I was a young 22 year old second year teacher when I was first asked to be the founding principal of KingsWay School in Orewa. I began in that role a year later, beginning a course of events that has significantly shaped my life. At the time, I had very little belief in myself and my ability to do the job well, but those around me believed in me enough to put their young 5-7 year old children in my care. They clearly had high expectations but they shaped a conversation of hope and faith, and, yes, they loved me. There were several times in which I felt entirely overwhelmed and burst into tears to one of the trustees over the phone. The most memorably answer was, “Helen, if you feel you don’t want to do it, you are free to go, but we believe that you can and think that you are doing a good job.” Some of those original trustees are still involved in Christian education today, but at that point most of these governors were in their 20s and 30s themselves! These people shaped my life.
Before I started KingsWay, I was inspired by a beautifully liberating book entitled “For the Children’s Sake” by Susan Schaeffer Macaulay. The concept of trying to shape an environment in which children can learn to choose well instead of merely obeying began to be birthed in me. It is easier to either let children do whatever they want and then blast them for their actions or to restrict their worlds so they never face temptation than it is to provide an environment in which there are both boundaries and freedom and trust.
As I have raised five children, now aged between mid-teens and mid-twenties, I have also seen the shaping power of trust, along with high expectations for growth. I realised fairly early on that fear-based parenting results in parents restricting their children and often children rebelling against their parents. As parents, particularly with our first children, we often feel that our own identity and worth as a person is reflected in our children, and we fear that any bad behaviour will reflect poorly on us, or that our children will turn out to be criminals! It seems to me that fear is one of the biggest poisons in good parenting. Fear leads only to over-reaction and control. We have to get over ourselves and realise that this child is their own person making their own choices, and that this is one simple choice out of many in a learning process! We cannot and should not control many of their choices. Our job is not to control, but rather to teach and inspire and equip them to use their power for their own good and for the good of others.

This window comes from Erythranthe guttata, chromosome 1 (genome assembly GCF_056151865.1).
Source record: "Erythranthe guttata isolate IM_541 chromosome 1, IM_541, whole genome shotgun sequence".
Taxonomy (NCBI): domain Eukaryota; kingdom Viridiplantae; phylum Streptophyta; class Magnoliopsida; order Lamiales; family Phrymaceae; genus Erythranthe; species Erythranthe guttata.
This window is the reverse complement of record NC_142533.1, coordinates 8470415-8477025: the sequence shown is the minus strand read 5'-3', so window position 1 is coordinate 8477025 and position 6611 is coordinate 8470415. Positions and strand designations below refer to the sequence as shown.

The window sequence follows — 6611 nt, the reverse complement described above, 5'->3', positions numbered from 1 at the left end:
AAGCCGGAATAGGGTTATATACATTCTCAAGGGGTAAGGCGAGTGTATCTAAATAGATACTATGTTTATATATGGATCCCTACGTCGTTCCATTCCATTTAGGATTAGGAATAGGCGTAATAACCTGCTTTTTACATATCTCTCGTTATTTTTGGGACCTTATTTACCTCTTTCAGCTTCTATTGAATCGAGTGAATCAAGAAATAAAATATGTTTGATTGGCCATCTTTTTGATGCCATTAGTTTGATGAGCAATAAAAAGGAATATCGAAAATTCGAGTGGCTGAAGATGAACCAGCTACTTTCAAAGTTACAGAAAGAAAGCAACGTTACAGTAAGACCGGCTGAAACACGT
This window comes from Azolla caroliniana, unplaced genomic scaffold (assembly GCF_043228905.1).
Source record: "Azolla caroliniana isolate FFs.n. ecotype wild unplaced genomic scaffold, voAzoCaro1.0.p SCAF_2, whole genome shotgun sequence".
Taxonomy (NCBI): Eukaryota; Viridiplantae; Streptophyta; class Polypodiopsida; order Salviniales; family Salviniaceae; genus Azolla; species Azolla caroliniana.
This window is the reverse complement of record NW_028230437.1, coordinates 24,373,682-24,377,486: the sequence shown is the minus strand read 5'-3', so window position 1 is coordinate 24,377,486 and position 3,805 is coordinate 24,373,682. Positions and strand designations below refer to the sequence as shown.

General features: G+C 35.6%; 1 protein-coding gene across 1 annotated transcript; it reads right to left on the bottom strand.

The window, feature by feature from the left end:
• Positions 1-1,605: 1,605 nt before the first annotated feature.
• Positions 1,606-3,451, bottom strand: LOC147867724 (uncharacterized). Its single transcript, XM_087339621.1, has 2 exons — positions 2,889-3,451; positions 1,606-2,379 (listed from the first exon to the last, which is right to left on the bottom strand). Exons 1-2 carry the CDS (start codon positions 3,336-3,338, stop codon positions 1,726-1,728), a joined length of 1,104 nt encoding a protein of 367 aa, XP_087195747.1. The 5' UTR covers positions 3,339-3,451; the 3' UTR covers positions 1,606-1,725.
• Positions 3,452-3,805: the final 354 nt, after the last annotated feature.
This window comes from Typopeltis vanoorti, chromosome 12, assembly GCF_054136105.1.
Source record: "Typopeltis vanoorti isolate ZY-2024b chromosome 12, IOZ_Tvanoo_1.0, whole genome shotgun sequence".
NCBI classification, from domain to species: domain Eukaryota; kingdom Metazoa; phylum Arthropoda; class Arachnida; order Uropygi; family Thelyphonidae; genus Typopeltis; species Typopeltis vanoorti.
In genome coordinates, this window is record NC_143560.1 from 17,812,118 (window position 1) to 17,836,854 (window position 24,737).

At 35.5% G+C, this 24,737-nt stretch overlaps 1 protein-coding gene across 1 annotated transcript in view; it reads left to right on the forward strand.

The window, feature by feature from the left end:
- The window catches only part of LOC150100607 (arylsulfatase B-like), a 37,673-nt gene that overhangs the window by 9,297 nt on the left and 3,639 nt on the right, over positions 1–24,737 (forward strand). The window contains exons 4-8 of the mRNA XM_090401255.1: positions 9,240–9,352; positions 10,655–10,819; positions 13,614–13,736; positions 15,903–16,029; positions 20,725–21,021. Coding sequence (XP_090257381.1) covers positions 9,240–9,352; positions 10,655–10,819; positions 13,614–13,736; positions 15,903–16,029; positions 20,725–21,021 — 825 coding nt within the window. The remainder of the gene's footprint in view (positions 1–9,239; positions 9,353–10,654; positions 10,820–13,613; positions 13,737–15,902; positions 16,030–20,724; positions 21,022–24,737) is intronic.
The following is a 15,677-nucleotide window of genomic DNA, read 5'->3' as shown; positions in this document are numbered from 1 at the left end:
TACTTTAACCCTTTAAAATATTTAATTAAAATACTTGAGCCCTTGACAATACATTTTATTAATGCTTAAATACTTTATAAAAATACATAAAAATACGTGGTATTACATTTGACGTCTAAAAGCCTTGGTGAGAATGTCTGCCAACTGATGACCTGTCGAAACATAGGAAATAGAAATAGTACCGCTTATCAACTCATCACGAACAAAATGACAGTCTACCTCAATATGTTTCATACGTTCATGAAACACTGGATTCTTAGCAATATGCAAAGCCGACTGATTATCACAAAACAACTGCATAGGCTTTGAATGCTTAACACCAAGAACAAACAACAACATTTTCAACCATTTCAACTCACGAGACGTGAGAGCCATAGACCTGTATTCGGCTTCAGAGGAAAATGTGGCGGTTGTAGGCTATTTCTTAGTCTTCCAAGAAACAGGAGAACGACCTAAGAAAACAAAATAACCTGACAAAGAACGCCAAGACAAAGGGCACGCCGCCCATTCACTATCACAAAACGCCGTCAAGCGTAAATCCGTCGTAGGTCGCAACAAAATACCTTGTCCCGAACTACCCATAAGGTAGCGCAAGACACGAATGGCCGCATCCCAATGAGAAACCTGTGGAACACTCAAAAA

It is only when we see the long stony road of ‘discipleship’ of our children that we can respond with wisdom when our children trip over a pebble, or worse throw stones at their peers. The end of the story is not yet written and every problem is simply a learning step on the way to maturity. I think perhaps that this is why Jesus was so happy to walk with tax collectors and prostitutes. He saw their authenticity and their potential. He was not worrying about how people viewed those friendships. He fully accepted them in their present while believing in a hope-filled future.